27 April 2010

Control Frauds HyperInflate and Extend Bubbles Maximizing Damage - A Control Fraud at Work in the Silver Market Short Positions?

Here is a working paper by William K. Black about 'control frauds' and how they relate to the most recent credit crisis in the United States, a breakdown of stewardship that has placed the rest of the world's financial sector at risk as well.

Control frauds are by their very nature conspiratorial in that they involve the suborning of regulators, ratings agencies, exchanges, the media, and legislators to ignore and facilitate misrepresentation that enable white collar crime. They are difficult to prosecute because by their nature they involve twisting the legal into the extra-legal on a broad basis to achieve a particular financial effect, while limiting many specific aspects to the letter of the law, or at least the gray areas.

By and large they operate in the shadows, hiding behind secrecy and a general mindset towards short term greed and lapses in ethics. Investigations following the Crash of 1929 and the S&L crisis demonstrated that the existence of such pervasive lapses in stewardship do exist.

Personally I think the significant short positions in the silver market may be a form of control fraud. This is why so much effort and care is being taken by some individuals and groups to discover the extent and nature and holders of the short positions that are dominant. And this is why the participants are so vociferous and secretive regarding their activities.

To those who say that the commodity markets are too large, and too well regulated for this sort of thing to occur, this is the sort of fraud that Enron used to manipulate the energy markets, to the extent that they were able to cause significant social and commercial disruption to the state of California.

More on this another time. For now understanding how these frauds work is enough to study in instruments such as home mortgages. And most people do not need to understand this. But here is a good point for the average person to keep in mind.

Light is a good disinfectant. Fraud cannot bear exposure. While some confidentiality must be maintained in trading, obsessive secrecy regarding significantly large positions and collateral matters is often an indication that something is not right, that it is hidden from the market participants view for a particular reason that is deleterious to market pricing and efficiency.

The only way to settle this is by more transparency and disclosure. Rhetoric and supposition is often mere noise meant to distract from and promote the fraud if in fact it does exists. And if it does not, disclosure will reveal this as well.

Epidemics of 'Control Fraud' Lead to Recurrent, Intensifying Bubbles and Crises
William K. Black
University of Missouri at Kansas City - School of Law
April 15, 2010


“Control frauds” are seemingly legitimate entities controlled by persons that use them as a fraud “weapon.” A single control fraud can cause greater losses than all other forms of property crime combined.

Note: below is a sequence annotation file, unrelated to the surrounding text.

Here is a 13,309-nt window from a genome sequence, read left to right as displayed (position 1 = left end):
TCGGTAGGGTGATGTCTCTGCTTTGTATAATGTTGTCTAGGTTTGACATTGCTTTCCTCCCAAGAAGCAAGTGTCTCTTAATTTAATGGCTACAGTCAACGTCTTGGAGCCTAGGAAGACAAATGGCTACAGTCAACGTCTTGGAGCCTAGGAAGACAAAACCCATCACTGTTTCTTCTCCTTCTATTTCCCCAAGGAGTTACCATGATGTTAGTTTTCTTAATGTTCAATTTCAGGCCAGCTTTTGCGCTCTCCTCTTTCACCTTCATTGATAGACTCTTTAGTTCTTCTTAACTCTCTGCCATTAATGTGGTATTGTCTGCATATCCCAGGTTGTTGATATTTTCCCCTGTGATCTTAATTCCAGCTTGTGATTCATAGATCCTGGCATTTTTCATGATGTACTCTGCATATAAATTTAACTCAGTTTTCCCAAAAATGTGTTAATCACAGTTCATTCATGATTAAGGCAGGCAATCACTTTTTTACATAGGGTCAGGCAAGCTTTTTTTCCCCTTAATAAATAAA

This article addresses the role of control fraud in financial crises. Financial control frauds’ primary weapon is accounting. Fraudulent lenders produce exceptional short-term “profits” through a four-part strategy: extreme growth (Ponzi), lending to uncreditworthy borrowers, extreme leverage, and minimal loss reserves.

These exceptional “profits” defeat regulatory restrictions and turn private market discipline perverse. The profits also allow the CEO to convert firm assets for personal benefit through seemingly normal compensation mechanisms. The short-term profits cause stock options to appreciate. Fraudulent CEOs following this strategy are guaranteed extraordinary income while minimizing risks of detection and prosecution.

The optimization strategy causes catastrophic losses. The “profits” allow the fraud to grow rapidly by making bad loans for years. The “profits” allow the managers to loot the firm through exceptional compensation, which increases losses.

The accounting control fraud optimization strategy hyper-inflates and extends the life of financial bubbles. The finance sector is most criminogenic because of the absence of effective regulation and the ability to invest in assets that lack readily verifiable values. Unless regulators deal effectively with the initial frauds their record profits will produce imitators. Control frauds can be a combination of “opportunistic” and “reactive”. If entry is easy, opportunistic control fraud is optimized. If the finance sector is suffering from distress, reactive control fraud is optimized. Both conditions can exist at the same time, as in the savings and loan (S&L) debacle.

When many firms follow the same optimization strategy a financial bubble hyper-inflates. This further optimizes accounting control fraud because the frauds can hide losses by refinancing. Mega bubbles produce financial crises.

Download the complete working paper here.